Send to

Choose Destination
Adv Perit Dial. 2004;20:37-42.

Aquaporin-1 is recruited to the plasma membrane by hyperosmotic stimuli via a protein kinase A-dependent pathway in rat peritoneal mesothelial cells.

Author information

St. Marianna University School of Medicine, Division of Nephrology and Hypertension, Kawasaki, Japan.


Aquaporin-1 (AQP1) has been reported to play an important role in water permeability in peritoneal dialysis. To determine the mechanism involved in this process, we used cultured rat peritoneal mesothelial cells (RPMCs) to examine the glucose-induced translocation of AQP1 to the plasma membrane. Cultured RPMCs obtained from male Sprague-Dawley rats were incubated in a combination of Dulbecco modified Eagle medium (DMEM) and F12 medium at 37 degrees C for 15 minutes. The plasma membrane of the RPMCs was separated by Percoll gradient, and the quantity of AQP1 in the membrane fraction was determined by Western blot analysis. The amount of AQP1 was significantly increased by the addition of 5% glucose (139.5% +/- 38.7% of control, p < 0.05) or of dibutyryl cyclic adenosine monophosphate (db-cAMP), a cAMP analog to the medium (139.5% +/- 21.9% of control, p < 0.05). However glucose-induced enhancement of AQP1 disappeared with the addition of H-89, a protein kinase A (PKA)--specific inhibitor (103% +/- 17.5% of control, p < 0.05 as compared with 5% glucose). We also examined the effect of 5% glucose on PKA activity separately in the cytosol fraction, the crude membrane fraction, and the pure plasma membrane fraction. In the cytosol fraction of 5% glucose-stimulated RPMCs, PKA activity was decreased (70.5% +/- 11.5% of control, p < 0.01), but in the crude membrane fraction, it was significantly increased (143.9% +/- 52.9% of control, p < 0.01). In the pure plasma membrane fraction, PKA activity did not change. From those findings, we hypothesize that 5% glucose augments the PKA-dependent translocation of AQP1 to the plasma membrane, mediated by PKA translocation to the intracellular AQP1 store.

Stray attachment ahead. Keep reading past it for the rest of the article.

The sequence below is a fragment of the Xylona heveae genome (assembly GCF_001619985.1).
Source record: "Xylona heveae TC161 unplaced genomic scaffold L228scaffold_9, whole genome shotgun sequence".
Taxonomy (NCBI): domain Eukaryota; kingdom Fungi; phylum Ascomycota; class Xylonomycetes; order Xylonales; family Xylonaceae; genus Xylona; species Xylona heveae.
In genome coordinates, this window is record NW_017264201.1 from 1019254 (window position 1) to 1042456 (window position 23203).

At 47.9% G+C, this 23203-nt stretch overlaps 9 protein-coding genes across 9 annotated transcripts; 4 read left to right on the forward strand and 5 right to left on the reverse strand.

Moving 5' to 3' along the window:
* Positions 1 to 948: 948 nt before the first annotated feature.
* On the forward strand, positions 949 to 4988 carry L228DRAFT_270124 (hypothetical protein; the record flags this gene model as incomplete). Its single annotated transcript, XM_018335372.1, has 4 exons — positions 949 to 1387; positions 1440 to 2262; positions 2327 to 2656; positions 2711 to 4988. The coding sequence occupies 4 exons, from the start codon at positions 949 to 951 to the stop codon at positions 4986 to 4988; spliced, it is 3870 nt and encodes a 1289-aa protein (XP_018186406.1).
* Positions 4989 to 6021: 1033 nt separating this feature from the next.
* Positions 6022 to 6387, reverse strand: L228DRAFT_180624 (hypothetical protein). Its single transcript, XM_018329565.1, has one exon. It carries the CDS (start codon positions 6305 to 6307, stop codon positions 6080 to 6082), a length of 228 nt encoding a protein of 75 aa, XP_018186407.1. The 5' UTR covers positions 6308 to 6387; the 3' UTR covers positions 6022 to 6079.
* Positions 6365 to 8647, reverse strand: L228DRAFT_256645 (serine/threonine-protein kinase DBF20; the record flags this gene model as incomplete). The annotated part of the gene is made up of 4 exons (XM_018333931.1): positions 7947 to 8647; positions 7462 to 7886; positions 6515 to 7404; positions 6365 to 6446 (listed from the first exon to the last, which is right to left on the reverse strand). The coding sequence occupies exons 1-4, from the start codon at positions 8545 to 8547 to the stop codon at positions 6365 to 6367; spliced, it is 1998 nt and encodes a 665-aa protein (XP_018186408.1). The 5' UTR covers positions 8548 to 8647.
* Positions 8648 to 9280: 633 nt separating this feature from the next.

[Indexed for MEDLINE]

Supplemental Content

Loading ...
Support Center